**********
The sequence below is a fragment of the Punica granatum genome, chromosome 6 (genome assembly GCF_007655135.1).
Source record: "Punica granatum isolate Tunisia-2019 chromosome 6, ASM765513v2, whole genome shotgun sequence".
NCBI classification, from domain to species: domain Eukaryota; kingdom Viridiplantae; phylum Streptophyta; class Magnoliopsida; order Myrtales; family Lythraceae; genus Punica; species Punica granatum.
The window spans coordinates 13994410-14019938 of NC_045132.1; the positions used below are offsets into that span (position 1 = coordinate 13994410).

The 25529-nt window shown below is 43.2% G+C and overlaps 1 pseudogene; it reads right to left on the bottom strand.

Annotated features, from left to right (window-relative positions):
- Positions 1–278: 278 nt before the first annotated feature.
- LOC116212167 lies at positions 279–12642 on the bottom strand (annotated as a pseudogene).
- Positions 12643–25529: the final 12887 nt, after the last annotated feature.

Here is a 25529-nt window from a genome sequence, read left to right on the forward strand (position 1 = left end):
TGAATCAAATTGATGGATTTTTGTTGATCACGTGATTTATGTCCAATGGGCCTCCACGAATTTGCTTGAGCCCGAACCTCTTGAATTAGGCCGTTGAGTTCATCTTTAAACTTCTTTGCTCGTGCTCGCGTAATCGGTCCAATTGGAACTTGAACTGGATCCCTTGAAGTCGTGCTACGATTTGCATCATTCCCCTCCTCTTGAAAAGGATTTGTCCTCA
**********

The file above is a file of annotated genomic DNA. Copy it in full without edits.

The sequence below is a fragment of the Punica granatum genome, chromosome 6 (genome assembly GCF_007655135.1).
Source record: "Punica granatum isolate Tunisia-2019 chromosome 6, ASM765513v2, whole genome shotgun sequence".
NCBI classification, from domain to species: domain Eukaryota; kingdom Viridiplantae; phylum Streptophyta; class Magnoliopsida; order Myrtales; family Lythraceae; genus Punica; species Punica granatum.
The window spans coordinates 13994410-14019938 of NC_045132.1; the positions used below are offsets into that span (position 1 = coordinate 13994410).

The 25529-nt window shown below is 43.2% G+C and overlaps 1 pseudogene; it reads right to left on the bottom strand.

Annotated features, from left to right (window-relative positions):
- Positions 1–278: 278 nt before the first annotated feature.
- LOC116212167 lies at positions 279–12642 on the bottom strand (annotated as a pseudogene).
- Positions 12643–25529: the final 12887 nt, after the last annotated feature.

Here is a 25529-nt window from a genome sequence, read left to right on the forward strand (position 1 = left end):
TGAATCAAATTGATGGATTTTTGTTGATCACGTGATTTATGTCCAATGGGCCTCCACGAATTTGCTTGAGCCCGAACCTCTTGAATTAGGCCGTTGAGTTCATCTTTAAACTTCTTTGCTCGTGCTCGCGTAATCGGTCCAATTGGAACTTGAACTGGATCCCTTGAAGTCGTGCTACGATTTGCATCATTCCCCTCCTCTTGAAAAGGATTTGTCCTCA